Finally, time to test Safari: I tested out Slashdot first, and it renders pretty well. There are a couple of minor layout glitches and a few trickier functionality problems. The problems are mostly the same as the iPhone, but having the larger screen makes it a lot more obvious. I'll probably get some tickets into the system this week to clean up these bugs.

When I started browsing the net at large I noticed a few interesting problems: The first is that a lot of websites are serving iPhone pages to the iPad. So you get a number of ridiculously minimalistic pages on the big bright screen. It's laughably annoying to see these teeny tiny menus. Most sites seem fine, but I was surprised at the number of mainstream sites that thought I needed this. The lack of Flash is MUCH more noticeable than I thought it would be. The good news is that YouTube seems to embed cleanly and in-place, so a lot of video oriented websites still work fine. But the lack of Flash hurts. Apple has made their position known on the subject, so I'm not expecting anything to change. The lack of a real scroll bar make sites that make use of frames for navigation not really work properly. At the end of the day, I was surprised at the number of sites that actually had SOME problem with them. Most worked fine, but when something fails, I noticed more than I do on the iPhone. I think this is simply a user expectation thing: on my phone I expect things NOT to work and am happy when they do. On the iPad I expect things to work as well as they do in Safari in my desktop, and am irritated when they don't.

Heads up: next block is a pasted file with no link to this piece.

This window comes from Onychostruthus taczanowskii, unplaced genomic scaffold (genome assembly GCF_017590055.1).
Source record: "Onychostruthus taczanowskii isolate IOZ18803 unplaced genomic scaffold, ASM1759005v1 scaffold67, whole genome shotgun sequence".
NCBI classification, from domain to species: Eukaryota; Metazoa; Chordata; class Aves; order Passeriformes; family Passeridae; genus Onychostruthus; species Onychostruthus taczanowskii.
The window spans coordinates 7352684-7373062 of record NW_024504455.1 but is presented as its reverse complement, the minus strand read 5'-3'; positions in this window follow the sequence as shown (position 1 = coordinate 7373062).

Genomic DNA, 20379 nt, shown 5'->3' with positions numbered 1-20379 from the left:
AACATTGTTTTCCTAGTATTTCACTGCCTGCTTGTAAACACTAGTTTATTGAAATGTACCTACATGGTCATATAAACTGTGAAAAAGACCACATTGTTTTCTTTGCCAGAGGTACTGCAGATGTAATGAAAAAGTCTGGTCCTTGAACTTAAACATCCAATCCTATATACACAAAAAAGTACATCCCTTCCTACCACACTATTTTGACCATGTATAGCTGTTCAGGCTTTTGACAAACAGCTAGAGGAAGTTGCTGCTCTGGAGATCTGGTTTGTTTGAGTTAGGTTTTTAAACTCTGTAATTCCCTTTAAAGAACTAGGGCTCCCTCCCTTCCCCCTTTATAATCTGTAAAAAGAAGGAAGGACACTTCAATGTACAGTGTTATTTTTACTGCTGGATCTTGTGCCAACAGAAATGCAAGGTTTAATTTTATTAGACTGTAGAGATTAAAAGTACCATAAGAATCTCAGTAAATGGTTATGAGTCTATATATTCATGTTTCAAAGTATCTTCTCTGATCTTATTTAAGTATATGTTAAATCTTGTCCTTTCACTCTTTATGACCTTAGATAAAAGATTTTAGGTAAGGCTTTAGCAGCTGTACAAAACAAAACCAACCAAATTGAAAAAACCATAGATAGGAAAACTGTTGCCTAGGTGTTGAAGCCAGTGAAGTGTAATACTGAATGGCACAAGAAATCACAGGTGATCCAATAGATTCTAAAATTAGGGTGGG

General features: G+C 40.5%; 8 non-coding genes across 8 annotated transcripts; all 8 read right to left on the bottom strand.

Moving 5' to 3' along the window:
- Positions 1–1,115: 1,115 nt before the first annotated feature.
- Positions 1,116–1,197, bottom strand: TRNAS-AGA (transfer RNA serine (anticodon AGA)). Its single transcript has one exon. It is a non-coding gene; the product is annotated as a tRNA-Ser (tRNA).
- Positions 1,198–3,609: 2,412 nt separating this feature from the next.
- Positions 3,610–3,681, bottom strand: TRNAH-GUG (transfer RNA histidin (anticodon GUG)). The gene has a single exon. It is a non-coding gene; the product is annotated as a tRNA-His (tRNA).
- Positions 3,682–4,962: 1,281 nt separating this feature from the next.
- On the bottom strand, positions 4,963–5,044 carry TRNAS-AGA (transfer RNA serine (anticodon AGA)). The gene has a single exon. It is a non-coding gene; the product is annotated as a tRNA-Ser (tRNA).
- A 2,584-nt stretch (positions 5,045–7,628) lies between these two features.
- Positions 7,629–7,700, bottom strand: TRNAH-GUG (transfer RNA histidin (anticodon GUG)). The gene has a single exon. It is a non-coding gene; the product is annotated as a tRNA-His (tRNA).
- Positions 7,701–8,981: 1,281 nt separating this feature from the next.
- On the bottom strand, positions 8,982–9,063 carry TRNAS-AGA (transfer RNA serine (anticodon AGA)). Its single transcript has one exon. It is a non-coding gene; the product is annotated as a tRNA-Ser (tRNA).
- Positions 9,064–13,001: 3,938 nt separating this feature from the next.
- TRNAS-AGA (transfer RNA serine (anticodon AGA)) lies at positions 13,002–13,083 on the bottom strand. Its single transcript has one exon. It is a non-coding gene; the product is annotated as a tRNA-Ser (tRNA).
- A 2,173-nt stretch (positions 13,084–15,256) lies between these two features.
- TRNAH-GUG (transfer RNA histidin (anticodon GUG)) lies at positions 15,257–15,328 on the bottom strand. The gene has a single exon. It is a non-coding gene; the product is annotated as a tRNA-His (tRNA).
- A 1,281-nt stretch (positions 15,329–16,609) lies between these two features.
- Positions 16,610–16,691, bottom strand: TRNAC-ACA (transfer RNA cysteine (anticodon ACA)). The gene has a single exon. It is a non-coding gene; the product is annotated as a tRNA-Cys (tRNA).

I tried out a good number of apps. The NetFlix app is really nice, but it doesn't let me rate selections using their little star system. Since I'm OCD about that, this bugs me. Epicurious is a fantastically elegant little recipe system that really shines on the system. ABCs app works but meh. The Weather Channel has a nice little app, and several of my old favorites have ports that make at least some use of the big screen. I suspect it'll be a few months before we really see what the unit has to offer since many of the most popular apps haven't been ported yet. I'm thinking Facebook and even the Apple Remote are very overdue. But hey, the old versions work, they just look like crap.